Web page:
Android ransomware is the cyber threat which has increased the most, rising by 1173% from Q4 2017 in Asia Pacific to the first quarter of 2018.
However, machine learning anomaly detections also rose by 480%, according to a Malwarebytes report on cybercrime tactics and techniques.
While spyware detections in Asia Pacific fell by 33%, this form of malware saw the biggest increase globally (56%), emerging as the number one detection for businesses in the first quarter of 2018.
Cryptomining malware detections might have fallen in this region (-51%), but it saw a global increase (27%) as well.
Meanwhile, ransomware detections globally and in this region increased at the same rate (28%), while the proportion of the increase in adware detections globally (14%) was higher than in Asia (5%).
This global increasing trend of spyware detections has been spearheaded by TrickBot, a malware which includes a cryptocurrency miner code, giving spyware creators a slice of the lucrative malicious cryptomining pie.
As spyware creators look to leverage the computing power of as many devices as possible, the threat posed by TrickBot to both small and large organisations is rising, especially with more businesses having their employees’ personal mobile devices connected to the company network.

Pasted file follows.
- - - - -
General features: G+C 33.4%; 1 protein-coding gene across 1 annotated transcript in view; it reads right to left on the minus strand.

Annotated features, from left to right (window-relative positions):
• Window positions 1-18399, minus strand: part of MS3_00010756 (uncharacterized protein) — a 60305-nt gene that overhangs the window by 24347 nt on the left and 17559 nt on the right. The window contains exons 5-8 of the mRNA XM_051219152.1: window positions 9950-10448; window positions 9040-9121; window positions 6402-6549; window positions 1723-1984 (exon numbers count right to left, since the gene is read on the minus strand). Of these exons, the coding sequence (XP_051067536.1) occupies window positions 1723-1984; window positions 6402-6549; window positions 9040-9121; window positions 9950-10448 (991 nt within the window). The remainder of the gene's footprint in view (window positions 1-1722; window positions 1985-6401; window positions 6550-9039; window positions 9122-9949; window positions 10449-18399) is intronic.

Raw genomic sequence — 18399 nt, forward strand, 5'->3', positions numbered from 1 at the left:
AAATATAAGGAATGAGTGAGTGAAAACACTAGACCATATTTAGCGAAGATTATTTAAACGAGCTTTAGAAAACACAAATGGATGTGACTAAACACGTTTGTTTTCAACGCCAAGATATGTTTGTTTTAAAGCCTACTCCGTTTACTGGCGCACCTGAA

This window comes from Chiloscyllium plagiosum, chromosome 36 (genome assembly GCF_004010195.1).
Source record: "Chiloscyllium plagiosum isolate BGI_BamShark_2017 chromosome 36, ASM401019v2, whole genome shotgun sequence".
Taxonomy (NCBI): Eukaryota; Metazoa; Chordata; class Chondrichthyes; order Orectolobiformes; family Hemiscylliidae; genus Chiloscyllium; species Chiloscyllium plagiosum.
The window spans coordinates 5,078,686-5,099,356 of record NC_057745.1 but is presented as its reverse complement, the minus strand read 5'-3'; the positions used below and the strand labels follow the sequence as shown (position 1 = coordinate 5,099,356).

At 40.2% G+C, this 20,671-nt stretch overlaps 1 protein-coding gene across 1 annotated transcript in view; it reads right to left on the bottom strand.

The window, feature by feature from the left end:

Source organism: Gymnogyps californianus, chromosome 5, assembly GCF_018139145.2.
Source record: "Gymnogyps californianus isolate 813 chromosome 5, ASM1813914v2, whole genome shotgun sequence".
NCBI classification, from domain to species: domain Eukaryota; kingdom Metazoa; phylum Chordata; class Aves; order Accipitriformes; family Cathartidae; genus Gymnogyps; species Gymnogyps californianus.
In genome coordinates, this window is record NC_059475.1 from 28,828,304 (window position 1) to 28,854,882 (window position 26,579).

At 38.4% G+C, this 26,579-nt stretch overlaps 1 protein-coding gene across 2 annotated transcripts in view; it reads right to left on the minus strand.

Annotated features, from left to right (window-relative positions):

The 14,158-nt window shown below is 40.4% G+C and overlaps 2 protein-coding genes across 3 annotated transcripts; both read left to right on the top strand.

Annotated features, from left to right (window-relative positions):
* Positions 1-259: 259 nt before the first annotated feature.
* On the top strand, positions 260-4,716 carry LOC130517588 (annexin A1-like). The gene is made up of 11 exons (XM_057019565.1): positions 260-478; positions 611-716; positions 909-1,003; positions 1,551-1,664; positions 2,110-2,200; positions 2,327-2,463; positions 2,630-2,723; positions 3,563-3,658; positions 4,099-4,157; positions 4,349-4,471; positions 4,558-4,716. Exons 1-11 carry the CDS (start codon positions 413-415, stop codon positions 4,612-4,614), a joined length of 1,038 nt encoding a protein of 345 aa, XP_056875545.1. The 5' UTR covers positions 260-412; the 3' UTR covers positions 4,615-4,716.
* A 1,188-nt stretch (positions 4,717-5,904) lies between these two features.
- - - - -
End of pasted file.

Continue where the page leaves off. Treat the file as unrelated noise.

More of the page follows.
Malwarebytes says that unmanaged crypto miners on employees’ mobile devices could disrupt business or infrastructure-critical processes by overloading systems to the point where they become unresponsive and shut down.
Malwarebytes' new offering aims to approach this problem.
“Malwarebytes Endpoint Protection and Response has been designed to protect businesses across every stage of an attack,” says Malwarebytes A/NZ channel director Vikas Uberoy.
“Of particular interest for our channel partners is our unique rollback technology, which winds back the clock up to 48 hours, negating the impact of ransomware with just-in-time backups prior to infection. This will ensure partners and resellers have access to the most advanced offering in the market to take to small and mid-sized Australian businesses, many of whom are often lacking the manpower or expertise to appropriately manage endpoint security.”